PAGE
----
The Fennoscandian arctic fox (Vulpes lagopus) population is endangered due to overharvest and competition with the larger red fox (Vulpes vulpes). In this study, we have screened the population in Sweden for endoparasites by analysis of non-invasively faecal samples collected at reproductive dens during two summers, one with low food abundance (2008) and the other with high food abundance (2010). Eggs, larvae and oocysts of a total of 14 different endoparasites were identified with a species richness per inhabited den of 3.2 (CI95% +/- 0.48) in 2008 and 2.7 (CI95% +/- 0.72) in 2010. Capillariidae-like eggs was identified at 59% of the dens in 2008 and 57% in 2010 and Toxocara canis with 7% (2008) and 30% (2010); Toxascaris leonina with 93% (2008) and 65% (2010); Uncinaria stenocephala 65% (2008) and 39% (2010); Crenosoma vulpis 3% (2008) and 4% (2010); Trichuris sp. 7% (2008) and 4% (2010); Cystoisospora canis-like oocysts 28% (2008) and 26% (2010); Cystoisospora ohiensis-like oocysts 38% (2008) and 4% (2010); Eimeria sp. 7% (2008) and 9% (2010); Sarcocystis sp. 3% (2008) and 9% (2010); Taenia sp. 10% (2008) and 4% (2010); Mesocestoides sp. 3% (2008) and 0% (2010); Balantidium sp. 0% (2008) and 9% (2010) and Spiruroidea-like eggs 0% (2008) and 4% (2010). To our knowledge, Balantidium sp., Sarcocystis sp. and Trichuris sp. has never been described before in wild arctic foxes.

  • 14.
    Meijer, Tomas
    et al.
    Stockholm University, Faculty of Science, Department of Zoology.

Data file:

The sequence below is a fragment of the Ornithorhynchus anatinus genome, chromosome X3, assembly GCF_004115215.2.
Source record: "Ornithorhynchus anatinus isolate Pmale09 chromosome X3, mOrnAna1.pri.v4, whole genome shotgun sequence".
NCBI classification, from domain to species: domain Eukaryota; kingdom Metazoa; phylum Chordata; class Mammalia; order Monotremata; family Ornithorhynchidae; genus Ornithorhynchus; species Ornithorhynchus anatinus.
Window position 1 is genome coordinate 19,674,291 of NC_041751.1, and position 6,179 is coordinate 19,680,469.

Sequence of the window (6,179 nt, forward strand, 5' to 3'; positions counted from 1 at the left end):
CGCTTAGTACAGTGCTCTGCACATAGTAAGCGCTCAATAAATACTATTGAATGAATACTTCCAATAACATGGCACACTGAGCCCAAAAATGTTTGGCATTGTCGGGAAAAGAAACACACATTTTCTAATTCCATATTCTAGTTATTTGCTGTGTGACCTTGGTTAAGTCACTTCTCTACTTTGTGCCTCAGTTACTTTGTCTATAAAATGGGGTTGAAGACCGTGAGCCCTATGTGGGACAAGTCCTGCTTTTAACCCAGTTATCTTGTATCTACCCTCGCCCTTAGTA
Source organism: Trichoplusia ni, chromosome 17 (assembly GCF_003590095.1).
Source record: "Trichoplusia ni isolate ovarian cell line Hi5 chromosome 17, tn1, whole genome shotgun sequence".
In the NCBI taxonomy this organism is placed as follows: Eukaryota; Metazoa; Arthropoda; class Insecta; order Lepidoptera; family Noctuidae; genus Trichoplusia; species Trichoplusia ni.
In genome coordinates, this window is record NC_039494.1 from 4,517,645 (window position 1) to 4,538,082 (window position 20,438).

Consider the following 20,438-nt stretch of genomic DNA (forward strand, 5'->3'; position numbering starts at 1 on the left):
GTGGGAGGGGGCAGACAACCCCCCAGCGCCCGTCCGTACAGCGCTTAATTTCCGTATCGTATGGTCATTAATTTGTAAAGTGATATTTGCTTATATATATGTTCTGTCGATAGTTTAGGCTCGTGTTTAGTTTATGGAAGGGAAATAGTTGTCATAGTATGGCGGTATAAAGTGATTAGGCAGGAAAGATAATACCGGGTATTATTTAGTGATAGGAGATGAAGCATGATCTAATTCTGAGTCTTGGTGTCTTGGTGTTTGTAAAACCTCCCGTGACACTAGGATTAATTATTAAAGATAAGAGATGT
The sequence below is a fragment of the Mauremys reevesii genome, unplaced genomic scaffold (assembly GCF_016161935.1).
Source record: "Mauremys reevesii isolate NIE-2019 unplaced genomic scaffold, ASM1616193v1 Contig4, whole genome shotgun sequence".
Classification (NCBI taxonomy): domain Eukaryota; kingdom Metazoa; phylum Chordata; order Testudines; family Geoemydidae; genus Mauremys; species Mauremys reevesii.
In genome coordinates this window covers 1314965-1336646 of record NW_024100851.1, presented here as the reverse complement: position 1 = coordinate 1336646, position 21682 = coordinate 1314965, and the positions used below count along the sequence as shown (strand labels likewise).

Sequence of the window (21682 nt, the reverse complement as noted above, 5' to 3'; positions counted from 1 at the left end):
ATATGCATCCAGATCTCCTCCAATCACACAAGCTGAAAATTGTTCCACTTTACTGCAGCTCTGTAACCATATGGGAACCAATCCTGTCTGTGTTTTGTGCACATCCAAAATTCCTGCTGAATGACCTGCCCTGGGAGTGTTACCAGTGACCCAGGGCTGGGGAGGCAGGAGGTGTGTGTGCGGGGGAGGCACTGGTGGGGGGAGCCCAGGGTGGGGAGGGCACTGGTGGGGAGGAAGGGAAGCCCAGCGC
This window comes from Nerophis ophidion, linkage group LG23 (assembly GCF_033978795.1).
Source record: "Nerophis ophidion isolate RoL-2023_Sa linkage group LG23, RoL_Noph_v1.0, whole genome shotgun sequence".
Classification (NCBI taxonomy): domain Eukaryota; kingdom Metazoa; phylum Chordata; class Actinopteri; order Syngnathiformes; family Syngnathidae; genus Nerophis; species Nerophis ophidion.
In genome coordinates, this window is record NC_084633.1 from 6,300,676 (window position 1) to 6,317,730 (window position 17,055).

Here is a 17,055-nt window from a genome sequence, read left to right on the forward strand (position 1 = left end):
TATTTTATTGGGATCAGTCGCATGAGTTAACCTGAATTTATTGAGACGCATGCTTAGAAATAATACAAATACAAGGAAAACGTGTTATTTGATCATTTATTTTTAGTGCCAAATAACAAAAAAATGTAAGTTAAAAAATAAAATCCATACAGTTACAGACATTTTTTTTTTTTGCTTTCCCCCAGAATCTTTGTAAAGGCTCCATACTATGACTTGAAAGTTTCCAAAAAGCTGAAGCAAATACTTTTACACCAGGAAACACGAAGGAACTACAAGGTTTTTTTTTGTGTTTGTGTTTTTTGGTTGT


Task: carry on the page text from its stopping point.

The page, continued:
Norén, Karin
    Stockholm University, Faculty of Science, Department of Zoology.
    Angerbjörn, Anders
    Stockholm University, Faculty of Science, Department of Zoology.
    The impact of maternal experience on post-weaning survival in an endangered arctic fox population2011In: European Journal of Wildlife Research, ISSN 1612-4642, E-ISSN 1439-0574, Vol. 57, no 3, p. 549-553Article in journal (Refereed)
    Abstract [en]

    Behavioural differences in parental care can influence offspring survival through variation in e.g. antipredator behaviour and ability to provide food. In a broad range of species, offspring survival has been found to be higher for experienced females compared to inexperienced first-time breeders. The increase in offspring survival for experienced females has mainly been explained by improved experience in providing food. In this paper, we have studied post-weaning juvenile survival in relation to maternal experience in an endangered population of arctic foxes (Vulpes lagopus) in Fennoscandia. For cubs raised by inexperienced and experienced females, the survival rate was 0.42 (CI 95% +/- 0.31) and 0.87 (CI 95% +/- 0.08), respectively. There was no difference in body condition between the cubs and no observations of starvation. We suggest that the difference in survival was due to lack of experience to one of the most common predators, the golden eagle (Aquila chrysaetos). Golden eagles were mainly observed on dens with litters where the females were inexperienced first-time breeders. From a conservation perspective, it is therefore important to increase adult survival through actions to enlarge the proportion of experienced breeders.